The Slatest

Jeff Sessions, Defender of the Muslim Ban, Is Trump’s Pick for Attorney General

U.S. Sen. Jeff Sessions (R-AL) talks with reporters.

Chip Somodevilla/Getty Images

Reports are coming in that Alabama Sen. Jeff Sessions will be Donald Trump’s nominee for Attorney General. From Bloomberg:

It wasn’t immediately clear if Trump has formally offered the job to Sessions, a lawyer who was an early and ardent Trump backer, but the people familiar said Trump wants Sessions in the role.

A Trump aide on Thursday night called Texas Senator Ted Cruz, a one-time Trump rival who was under serious consideration for the role, to tell him the job was instead going to Sessions, one of the people familiar said. The people asked not to be named because the decision has not yet been made public.

Sessions, one of the most conservative members of the Senate, is best known as an immigration hard-liner—one whose credibility and consistency on the issue are so respected on the right that Ted Cruz referenced his support for Cruz’s controversial amendment to 2013’s Gang of Eight immigration reform bill as many times as he could during the primaries, for conservative anti-amnesty cred. Sessions ultimately became the first sitting senator to endorse Trump two days before Super Tuesday.

Sessions has also been a cautious but consistent defender of Trump’s Muslim ban proposal and an opponent of recent criminal justice reform moves, including President Obama’s commutations of federal inmate sentences this fall. Following the Shelby County v. Holder case, which struck down parts of the Voting Rights Act of 1965, Sessions opposed updating the act to have the federal government make sure that states and localities with histories of discriminatory voting policies are no longer discriminating.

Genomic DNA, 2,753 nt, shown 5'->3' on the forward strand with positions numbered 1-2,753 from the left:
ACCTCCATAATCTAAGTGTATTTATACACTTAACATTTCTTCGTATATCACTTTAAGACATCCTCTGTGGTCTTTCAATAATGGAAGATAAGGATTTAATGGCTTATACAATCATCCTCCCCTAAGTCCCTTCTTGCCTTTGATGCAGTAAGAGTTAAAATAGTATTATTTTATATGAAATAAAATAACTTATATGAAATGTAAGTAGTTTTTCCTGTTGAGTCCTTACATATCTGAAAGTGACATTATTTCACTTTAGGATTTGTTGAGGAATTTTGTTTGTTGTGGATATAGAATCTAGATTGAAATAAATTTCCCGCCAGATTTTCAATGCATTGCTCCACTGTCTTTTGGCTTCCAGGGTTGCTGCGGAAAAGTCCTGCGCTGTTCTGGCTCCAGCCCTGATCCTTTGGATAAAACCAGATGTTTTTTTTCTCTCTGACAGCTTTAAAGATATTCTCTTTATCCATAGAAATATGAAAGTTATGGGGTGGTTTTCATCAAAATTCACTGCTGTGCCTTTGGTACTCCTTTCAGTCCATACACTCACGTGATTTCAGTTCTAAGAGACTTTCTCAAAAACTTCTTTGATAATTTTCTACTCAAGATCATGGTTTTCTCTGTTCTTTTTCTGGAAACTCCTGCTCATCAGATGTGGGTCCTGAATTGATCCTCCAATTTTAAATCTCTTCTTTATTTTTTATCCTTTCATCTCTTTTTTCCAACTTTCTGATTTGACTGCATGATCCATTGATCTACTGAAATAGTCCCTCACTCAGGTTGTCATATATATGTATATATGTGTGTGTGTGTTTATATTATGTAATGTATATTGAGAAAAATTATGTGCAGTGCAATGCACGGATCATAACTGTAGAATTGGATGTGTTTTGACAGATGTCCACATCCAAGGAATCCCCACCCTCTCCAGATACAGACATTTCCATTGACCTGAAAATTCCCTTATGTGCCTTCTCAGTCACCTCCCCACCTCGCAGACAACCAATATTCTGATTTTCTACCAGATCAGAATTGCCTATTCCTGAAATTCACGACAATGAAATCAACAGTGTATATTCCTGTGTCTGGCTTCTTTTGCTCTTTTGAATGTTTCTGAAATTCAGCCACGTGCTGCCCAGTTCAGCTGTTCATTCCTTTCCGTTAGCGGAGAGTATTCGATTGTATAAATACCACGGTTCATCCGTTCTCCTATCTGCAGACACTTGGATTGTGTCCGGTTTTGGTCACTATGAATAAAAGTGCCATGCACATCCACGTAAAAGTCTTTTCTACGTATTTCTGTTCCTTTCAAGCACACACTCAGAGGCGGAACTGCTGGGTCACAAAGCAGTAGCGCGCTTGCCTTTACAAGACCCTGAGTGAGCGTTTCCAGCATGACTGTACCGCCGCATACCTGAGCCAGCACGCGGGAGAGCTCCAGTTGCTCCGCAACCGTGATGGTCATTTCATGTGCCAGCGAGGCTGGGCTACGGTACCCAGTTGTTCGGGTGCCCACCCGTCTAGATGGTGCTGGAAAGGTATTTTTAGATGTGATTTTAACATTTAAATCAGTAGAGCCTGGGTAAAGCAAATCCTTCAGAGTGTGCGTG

In mostly forgotten confirmation hearings for a federal judgeship he was nominated for in 1986, Sessions, then the U.S. Attorney for the Southern District of Alabama, told the Senate that he had previously considered the Voting Rights Act a “piece of intrusive legislation.” As the Guardian’s Sarah Wildman wrote in 2009, other testimony about Sessions from witnesses, including a Justice Department employee who said Sessions had called a white civil rights lawyer a “disgrace to his race” for taking on voting rights suits, resulted in Sessions becoming only the second rejected federal bench nominee in half a century.

Sessions can expect those hearings, and the rest of his deeply conservative legislative record, to come up for scrutiny even if he’s easily confirmed by the Republican Senate.